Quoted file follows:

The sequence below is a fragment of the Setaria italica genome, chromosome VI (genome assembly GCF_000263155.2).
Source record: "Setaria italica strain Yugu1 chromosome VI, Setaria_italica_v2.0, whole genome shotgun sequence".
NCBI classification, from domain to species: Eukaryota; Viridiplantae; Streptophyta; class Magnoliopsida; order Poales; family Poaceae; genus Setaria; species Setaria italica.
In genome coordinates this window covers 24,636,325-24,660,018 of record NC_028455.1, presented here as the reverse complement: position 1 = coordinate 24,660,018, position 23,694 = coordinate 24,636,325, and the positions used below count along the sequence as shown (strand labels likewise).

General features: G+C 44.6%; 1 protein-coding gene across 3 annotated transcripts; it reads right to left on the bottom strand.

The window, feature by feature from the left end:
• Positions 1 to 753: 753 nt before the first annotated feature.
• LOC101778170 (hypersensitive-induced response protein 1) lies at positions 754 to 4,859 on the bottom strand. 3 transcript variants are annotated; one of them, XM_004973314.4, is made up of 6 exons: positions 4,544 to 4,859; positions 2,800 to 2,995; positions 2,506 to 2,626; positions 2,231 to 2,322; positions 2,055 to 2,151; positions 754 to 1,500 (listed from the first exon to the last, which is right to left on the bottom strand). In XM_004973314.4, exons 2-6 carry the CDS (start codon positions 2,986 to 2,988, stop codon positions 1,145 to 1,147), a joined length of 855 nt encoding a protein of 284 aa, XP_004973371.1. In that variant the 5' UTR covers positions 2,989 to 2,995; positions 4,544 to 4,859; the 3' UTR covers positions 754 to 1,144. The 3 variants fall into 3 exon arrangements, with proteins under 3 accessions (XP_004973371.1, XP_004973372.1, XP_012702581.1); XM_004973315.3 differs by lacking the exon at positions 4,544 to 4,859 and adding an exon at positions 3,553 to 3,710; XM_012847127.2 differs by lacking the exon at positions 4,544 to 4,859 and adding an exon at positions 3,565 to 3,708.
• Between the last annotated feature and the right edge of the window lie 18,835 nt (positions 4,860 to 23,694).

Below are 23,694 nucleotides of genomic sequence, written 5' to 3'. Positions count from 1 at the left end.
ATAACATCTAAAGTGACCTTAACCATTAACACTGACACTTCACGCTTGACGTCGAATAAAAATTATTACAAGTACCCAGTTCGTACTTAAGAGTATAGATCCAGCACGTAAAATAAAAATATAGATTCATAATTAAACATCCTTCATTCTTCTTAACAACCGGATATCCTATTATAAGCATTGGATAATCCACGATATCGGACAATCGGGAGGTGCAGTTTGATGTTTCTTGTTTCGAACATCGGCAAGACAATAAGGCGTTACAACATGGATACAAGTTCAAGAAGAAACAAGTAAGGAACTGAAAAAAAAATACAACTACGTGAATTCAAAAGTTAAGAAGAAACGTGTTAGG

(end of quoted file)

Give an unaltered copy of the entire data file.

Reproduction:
The sequence below is a fragment of the Setaria italica genome, chromosome VI (genome assembly GCF_000263155.2).
Source record: "Setaria italica strain Yugu1 chromosome VI, Setaria_italica_v2.0, whole genome shotgun sequence".
NCBI classification, from domain to species: Eukaryota; Viridiplantae; Streptophyta; class Magnoliopsida; order Poales; family Poaceae; genus Setaria; species Setaria italica.
In genome coordinates this window covers 24,636,325-24,660,018 of record NC_028455.1, presented here as the reverse complement: position 1 = coordinate 24,660,018, position 23,694 = coordinate 24,636,325, and the positions used below count along the sequence as shown (strand labels likewise).

General features: G+C 44.6%; 1 protein-coding gene across 3 annotated transcripts; it reads right to left on the bottom strand.

The window, feature by feature from the left end:
• Positions 1 to 753: 753 nt before the first annotated feature.
• LOC101778170 (hypersensitive-induced response protein 1) lies at positions 754 to 4,859 on the bottom strand. 3 transcript variants are annotated; one of them, XM_004973314.4, is made up of 6 exons: positions 4,544 to 4,859; positions 2,800 to 2,995; positions 2,506 to 2,626; positions 2,231 to 2,322; positions 2,055 to 2,151; positions 754 to 1,500 (listed from the first exon to the last, which is right to left on the bottom strand). In XM_004973314.4, exons 2-6 carry the CDS (start codon positions 2,986 to 2,988, stop codon positions 1,145 to 1,147), a joined length of 855 nt encoding a protein of 284 aa, XP_004973371.1. In that variant the 5' UTR covers positions 2,989 to 2,995; positions 4,544 to 4,859; the 3' UTR covers positions 754 to 1,144. The 3 variants fall into 3 exon arrangements, with proteins under 3 accessions (XP_004973371.1, XP_004973372.1, XP_012702581.1); XM_004973315.3 differs by lacking the exon at positions 4,544 to 4,859 and adding an exon at positions 3,553 to 3,710; XM_012847127.2 differs by lacking the exon at positions 4,544 to 4,859 and adding an exon at positions 3,565 to 3,708.
• Between the last annotated feature and the right edge of the window lie 18,835 nt (positions 4,860 to 23,694).

Below are 23,694 nucleotides of genomic sequence, written 5' to 3'. Positions count from 1 at the left end.
ATAACATCTAAAGTGACCTTAACCATTAACACTGACACTTCACGCTTGACGTCGAATAAAAATTATTACAAGTACCCAGTTCGTACTTAAGAGTATAGATCCAGCACGTAAAATAAAAATATAGATTCATAATTAAACATCCTTCATTCTTCTTAACAACCGGATATCCTATTATAAGCATTGGATAATCCACGATATCGGACAATCGGGAGGTGCAGTTTGATGTTTCTTGTTTCGAACATCGGCAAGACAATAAGGCGTTACAACATGGATACAAGTTCAAGAAGAAACAAGTAAGGAACTGAAAAAAAAATACAACTACGTGAATTCAAAAGTTAAGAAGAAACGTGTTAGG